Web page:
Health Team

Cancer therapy tested at UNC gets closer to approval

Posted July 12

— Advisors to the Food and Drug Administration on Wednesday unanimously recommended approval for a new cancer therapy, which was shown to be successful in trials at the University of North Carolina Lineberger Comprehensive Cancer Center.

The treatment, being developed by Novartis, would be the first to use a patient's own immune cells to attack invading cancer cells.

At UNC, 60-year-old Ian Dale is one of those in remission after having his immune cells removed and returned, engineered to fight his anaplastic large cell lymphoma.

Ian Dale, cancer survivor

"We take one cell and turn it into a million cells, and then we infuse those million cells back into the patient that we got them from," Dale's doctor, Thomas Shea, said. "The major advantage of this is that your body is not going to reject its own cells."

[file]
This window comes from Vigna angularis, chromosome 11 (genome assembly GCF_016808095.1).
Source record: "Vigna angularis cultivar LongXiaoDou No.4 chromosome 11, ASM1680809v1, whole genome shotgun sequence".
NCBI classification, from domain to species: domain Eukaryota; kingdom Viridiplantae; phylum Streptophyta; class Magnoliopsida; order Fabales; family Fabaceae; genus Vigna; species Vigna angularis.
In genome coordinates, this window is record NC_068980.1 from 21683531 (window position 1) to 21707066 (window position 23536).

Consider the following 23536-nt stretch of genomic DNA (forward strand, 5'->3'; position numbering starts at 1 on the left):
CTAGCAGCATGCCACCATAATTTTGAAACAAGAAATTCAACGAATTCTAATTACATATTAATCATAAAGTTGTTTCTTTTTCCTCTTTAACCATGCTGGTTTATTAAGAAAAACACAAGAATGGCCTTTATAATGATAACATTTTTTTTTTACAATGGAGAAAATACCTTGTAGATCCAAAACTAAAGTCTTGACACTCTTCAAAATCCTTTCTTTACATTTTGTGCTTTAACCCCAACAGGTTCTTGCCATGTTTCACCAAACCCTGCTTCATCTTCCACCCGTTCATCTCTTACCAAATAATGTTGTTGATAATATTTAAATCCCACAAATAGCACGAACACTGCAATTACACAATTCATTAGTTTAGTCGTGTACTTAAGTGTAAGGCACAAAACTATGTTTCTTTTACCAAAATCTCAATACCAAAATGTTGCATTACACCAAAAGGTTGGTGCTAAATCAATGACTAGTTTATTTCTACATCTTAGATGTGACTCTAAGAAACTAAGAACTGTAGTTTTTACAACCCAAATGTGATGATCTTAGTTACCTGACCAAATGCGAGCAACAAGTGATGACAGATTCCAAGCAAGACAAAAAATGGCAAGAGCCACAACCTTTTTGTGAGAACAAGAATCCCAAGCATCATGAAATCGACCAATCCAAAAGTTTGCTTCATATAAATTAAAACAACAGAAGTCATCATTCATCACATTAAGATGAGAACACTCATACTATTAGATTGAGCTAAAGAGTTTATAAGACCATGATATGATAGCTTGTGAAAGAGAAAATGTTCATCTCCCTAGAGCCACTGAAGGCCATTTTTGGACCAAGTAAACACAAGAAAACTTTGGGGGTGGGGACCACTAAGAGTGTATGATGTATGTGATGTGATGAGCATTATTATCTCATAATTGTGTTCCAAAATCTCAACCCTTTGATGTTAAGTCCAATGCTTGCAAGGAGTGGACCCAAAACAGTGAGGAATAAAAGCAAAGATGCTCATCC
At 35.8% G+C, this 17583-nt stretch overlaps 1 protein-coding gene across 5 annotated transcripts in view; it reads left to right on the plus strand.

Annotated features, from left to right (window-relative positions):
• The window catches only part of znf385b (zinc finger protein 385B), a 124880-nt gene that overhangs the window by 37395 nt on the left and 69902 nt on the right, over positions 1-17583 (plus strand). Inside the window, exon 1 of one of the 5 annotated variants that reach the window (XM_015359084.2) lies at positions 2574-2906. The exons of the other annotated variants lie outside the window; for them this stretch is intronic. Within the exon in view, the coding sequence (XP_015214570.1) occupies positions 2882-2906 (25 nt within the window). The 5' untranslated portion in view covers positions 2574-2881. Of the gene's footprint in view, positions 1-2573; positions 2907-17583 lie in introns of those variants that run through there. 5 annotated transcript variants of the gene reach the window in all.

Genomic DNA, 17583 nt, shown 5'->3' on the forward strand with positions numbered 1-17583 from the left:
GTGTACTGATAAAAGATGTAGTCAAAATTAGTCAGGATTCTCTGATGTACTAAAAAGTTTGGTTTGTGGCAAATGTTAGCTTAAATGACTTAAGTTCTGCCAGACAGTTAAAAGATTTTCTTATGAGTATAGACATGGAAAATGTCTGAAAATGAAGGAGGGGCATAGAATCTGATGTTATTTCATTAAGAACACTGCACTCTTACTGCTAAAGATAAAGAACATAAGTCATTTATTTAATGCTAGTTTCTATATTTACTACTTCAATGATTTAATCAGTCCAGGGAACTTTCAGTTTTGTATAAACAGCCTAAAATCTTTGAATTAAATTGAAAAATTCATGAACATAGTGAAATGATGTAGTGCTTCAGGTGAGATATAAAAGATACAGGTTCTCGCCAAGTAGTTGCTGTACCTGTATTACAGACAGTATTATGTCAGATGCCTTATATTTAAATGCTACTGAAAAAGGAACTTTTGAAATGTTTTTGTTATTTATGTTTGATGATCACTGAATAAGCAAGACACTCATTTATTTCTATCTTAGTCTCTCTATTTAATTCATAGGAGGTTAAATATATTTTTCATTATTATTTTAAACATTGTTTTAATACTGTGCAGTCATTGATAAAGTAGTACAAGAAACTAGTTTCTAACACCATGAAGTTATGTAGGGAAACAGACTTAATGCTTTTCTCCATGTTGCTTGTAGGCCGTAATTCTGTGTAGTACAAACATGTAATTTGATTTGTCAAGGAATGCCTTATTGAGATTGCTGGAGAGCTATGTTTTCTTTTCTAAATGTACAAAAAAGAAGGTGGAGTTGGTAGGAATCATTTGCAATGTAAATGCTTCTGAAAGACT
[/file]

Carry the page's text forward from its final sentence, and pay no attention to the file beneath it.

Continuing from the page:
Shea said a similar treatment had been successful for patients with leukemia.

"There are patients that are out almost five years now after this kind of treatment for leukemia who had failed all sorts of standard treatments and experimental treatments. They're still in remission and look like they're doing great," he said.

12-year-old Emily Whitehead is one of those success stories. In 2012, she was dying from one of the most common forms of leukemia called ALL.

After the experimental therapy, Emily is five years cancer-free.

"Leukemia has very good treatments for most patients, but for the patients it doesn't work, this is really game-changing," said Dr. Stephan Grupp of the Children's Hospital of Philadelphia.

The therapy from Novartis would not be used broadly. It's risky and can come with severe side effects.

Other similar therapies, like the treatment Dale got at UNC, are on the horizon.

Additional trials are in development at UNC for patients with acute lymphoblastic leukemia and other types of cancer.

People who want to learn more about those trials can contact Catherine Cheng at 919-966-4432 or


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